Having him go missing granted me time for consideration, didn’t it? As you might expect, that was a mistake, hoping that the answers for “how and why” would eventually come to me in my delay. A few did, but in disappointing ways. It was probably this frustration that forced me to push and pull the story from the back burner so often over the last few years.

I’m sorry, Dale, but other projects got in the way. Or, I let them get in the way. Yes, I fully understand that if you’re going to “fully commit” to your side of the deal that you deserve a decent, believable cause for suddenly going missing. Something unique. As little clichĂ© as possible. Some perfect falling of tragic dominos. Something frustrating and conflict-ridden. Properly motivated. All the good stuff. A well-earned shedding of blood. Where I fled in avoidance of your situation was other writing. Things that felt easier. Less like an impossible literary Rubik’s Cube that your situation was becoming.

Luckily, it was in my retreat to other projects that led me to a satisfying plot hinge. The novel was originally birthed from a non-fiction piece I’d written, entitled “Looking for ghosts, finding mountaintop removal.” By the time I was finishing a draft of the novel, my mind was too far removed from my original inspiration. I finally revisited that piece with some edits. The emotion I’d felt six years ago, the energy driving me, was obviously different, rooted in real experiences and frustration of the time. This reexamination helped me better empathize with Dale’s life, which he deserves. The “how and why” became clear to me.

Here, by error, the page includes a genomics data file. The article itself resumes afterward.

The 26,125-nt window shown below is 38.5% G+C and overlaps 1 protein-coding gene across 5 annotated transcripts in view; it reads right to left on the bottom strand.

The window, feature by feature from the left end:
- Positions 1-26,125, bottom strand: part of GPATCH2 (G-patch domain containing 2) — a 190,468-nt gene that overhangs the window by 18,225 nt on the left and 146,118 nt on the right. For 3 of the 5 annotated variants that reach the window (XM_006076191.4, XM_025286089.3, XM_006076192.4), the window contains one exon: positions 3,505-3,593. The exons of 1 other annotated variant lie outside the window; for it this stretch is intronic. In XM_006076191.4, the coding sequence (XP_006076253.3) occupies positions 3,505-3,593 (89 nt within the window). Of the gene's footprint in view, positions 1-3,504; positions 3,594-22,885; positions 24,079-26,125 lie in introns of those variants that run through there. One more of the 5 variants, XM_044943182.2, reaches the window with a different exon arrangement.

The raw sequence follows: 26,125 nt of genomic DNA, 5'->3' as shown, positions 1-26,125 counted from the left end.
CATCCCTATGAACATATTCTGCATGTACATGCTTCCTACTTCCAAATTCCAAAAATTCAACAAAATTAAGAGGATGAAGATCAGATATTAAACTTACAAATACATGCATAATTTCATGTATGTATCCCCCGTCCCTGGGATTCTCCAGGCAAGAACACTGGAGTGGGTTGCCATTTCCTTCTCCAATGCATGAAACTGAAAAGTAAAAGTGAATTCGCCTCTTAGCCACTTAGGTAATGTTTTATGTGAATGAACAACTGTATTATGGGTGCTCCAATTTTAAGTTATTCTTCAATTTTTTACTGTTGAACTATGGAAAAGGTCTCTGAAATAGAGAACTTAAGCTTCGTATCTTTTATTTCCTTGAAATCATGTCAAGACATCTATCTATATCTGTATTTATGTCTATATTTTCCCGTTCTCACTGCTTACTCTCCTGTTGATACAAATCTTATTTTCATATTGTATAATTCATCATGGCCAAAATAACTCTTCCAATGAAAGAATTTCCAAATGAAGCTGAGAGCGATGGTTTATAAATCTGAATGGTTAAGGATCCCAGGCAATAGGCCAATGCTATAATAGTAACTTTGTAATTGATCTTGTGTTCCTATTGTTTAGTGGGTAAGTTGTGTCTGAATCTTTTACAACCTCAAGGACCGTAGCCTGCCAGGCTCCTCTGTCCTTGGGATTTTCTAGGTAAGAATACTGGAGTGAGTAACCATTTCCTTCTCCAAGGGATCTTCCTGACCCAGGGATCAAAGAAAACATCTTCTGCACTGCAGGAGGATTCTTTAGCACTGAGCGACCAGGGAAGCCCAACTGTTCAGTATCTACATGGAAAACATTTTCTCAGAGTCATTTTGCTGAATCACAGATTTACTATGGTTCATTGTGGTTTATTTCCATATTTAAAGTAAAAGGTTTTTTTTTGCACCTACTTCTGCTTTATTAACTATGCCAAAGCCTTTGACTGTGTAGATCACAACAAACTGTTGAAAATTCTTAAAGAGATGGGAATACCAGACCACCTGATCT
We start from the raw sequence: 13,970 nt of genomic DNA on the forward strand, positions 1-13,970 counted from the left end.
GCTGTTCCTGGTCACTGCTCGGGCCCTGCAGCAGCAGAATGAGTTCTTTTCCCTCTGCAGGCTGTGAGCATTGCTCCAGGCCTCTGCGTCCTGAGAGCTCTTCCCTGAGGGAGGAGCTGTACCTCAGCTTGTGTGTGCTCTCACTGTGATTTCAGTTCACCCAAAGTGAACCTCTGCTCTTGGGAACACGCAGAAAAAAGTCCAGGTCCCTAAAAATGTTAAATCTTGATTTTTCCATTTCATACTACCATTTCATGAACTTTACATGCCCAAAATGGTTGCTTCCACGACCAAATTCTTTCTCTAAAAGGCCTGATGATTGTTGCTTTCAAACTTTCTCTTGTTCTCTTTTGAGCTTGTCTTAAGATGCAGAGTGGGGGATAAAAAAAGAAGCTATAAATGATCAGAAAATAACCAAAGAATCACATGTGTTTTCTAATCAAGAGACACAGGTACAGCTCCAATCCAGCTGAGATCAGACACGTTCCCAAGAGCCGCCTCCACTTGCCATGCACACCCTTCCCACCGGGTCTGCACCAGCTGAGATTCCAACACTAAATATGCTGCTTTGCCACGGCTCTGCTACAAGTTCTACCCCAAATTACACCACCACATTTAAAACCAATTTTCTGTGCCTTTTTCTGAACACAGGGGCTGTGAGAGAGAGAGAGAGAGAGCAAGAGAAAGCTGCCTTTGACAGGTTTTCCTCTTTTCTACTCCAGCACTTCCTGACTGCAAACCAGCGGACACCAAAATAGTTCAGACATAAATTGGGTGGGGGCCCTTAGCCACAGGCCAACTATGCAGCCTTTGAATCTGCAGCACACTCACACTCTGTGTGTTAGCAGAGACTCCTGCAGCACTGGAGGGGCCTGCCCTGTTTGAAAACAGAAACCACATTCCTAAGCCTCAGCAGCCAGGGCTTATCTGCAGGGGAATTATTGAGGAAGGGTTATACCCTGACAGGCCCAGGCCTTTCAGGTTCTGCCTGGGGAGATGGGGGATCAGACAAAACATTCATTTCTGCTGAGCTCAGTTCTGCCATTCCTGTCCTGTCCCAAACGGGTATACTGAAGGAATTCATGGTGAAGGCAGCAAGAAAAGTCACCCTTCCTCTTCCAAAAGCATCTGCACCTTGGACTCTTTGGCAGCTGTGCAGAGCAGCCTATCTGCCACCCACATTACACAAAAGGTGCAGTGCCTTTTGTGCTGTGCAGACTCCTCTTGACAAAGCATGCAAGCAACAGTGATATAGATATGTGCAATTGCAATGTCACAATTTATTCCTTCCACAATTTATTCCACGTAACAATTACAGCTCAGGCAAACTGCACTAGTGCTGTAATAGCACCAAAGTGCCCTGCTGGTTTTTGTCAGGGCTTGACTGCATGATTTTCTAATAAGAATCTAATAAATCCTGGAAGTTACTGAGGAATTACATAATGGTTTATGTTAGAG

If I can suggest to fellow writers anything useful from this continuing experience, it would be to challenge yourself to juggle a few projects at a time. While wrestling a number of writing projects may feel chaotic, don’t be too quick to dismiss your bouncing around as a form of energetic, but ultimately lazy, avoidance. Epiphany may be waiting in that intimidating mix of writing genres vying for your attention. A line from a poem may scream a novel’s worth of back-story. A novel project might be better served as a handful of short stories. A piece of flash fiction might seed volumes of stories. In my case, a personal non-fiction piece morphed into a novel I simply must complete. Dale deserves better.